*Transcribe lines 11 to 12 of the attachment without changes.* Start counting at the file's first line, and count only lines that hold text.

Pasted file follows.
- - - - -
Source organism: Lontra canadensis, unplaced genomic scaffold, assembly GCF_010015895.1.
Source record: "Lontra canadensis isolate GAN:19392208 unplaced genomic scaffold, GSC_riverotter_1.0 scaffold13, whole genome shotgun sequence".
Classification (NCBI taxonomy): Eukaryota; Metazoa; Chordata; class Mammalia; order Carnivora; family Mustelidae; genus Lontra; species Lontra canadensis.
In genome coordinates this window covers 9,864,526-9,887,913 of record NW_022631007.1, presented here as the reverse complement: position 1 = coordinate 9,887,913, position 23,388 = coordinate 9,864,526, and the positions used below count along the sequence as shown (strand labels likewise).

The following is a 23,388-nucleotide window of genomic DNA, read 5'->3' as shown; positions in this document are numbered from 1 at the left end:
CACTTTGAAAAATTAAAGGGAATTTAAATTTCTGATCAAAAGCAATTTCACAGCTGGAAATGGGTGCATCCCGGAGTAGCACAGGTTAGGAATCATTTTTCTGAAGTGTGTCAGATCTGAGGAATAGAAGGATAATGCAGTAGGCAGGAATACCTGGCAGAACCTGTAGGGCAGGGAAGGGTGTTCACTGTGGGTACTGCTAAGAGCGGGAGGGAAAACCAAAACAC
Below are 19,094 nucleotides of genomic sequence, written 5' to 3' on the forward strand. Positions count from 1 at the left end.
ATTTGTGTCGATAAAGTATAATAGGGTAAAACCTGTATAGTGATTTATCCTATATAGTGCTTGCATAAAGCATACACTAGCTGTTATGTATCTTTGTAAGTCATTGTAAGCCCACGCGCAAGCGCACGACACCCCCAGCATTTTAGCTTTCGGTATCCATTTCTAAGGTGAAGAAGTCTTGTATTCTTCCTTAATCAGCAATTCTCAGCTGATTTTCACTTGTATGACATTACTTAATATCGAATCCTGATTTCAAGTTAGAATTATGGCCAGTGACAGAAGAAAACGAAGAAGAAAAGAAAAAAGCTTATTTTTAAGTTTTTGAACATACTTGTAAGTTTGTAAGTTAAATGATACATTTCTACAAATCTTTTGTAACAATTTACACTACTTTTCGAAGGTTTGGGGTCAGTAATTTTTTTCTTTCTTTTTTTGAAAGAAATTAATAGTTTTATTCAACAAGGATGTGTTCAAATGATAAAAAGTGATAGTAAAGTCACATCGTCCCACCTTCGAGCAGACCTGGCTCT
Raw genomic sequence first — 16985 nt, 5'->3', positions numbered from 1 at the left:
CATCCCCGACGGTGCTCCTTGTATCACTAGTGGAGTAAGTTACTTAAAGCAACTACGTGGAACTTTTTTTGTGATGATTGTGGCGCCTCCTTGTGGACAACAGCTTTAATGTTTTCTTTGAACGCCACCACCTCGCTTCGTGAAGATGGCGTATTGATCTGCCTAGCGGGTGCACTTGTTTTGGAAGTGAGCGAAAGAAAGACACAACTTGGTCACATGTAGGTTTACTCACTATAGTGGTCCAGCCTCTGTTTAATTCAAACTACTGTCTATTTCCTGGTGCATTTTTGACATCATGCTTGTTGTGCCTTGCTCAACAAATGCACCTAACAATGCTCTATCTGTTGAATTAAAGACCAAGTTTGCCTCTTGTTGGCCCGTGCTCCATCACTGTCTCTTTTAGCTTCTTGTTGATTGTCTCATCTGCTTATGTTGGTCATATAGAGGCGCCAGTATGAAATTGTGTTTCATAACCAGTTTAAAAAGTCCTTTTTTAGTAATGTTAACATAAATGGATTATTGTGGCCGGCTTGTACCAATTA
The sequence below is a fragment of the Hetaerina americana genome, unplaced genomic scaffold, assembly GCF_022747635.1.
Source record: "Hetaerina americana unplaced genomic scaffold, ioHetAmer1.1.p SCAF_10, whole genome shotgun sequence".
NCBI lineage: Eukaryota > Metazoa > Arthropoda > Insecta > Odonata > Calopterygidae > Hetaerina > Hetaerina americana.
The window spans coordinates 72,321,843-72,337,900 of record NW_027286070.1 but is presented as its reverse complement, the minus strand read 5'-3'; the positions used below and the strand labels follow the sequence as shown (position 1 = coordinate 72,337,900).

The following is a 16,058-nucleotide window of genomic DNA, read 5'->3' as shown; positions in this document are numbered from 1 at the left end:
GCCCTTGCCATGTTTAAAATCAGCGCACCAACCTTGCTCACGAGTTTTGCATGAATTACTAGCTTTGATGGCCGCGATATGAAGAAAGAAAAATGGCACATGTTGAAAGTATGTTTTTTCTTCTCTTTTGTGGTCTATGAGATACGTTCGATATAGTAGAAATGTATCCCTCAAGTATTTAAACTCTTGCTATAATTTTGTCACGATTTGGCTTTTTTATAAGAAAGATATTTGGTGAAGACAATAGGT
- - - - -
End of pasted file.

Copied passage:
The sequence below is a fragment of the Hetaerina americana genome, unplaced genomic scaffold, assembly GCF_022747635.1.
Source record: "Hetaerina americana unplaced genomic scaffold, ioHetAmer1.1.p SCAF_10, whole genome shotgun sequence".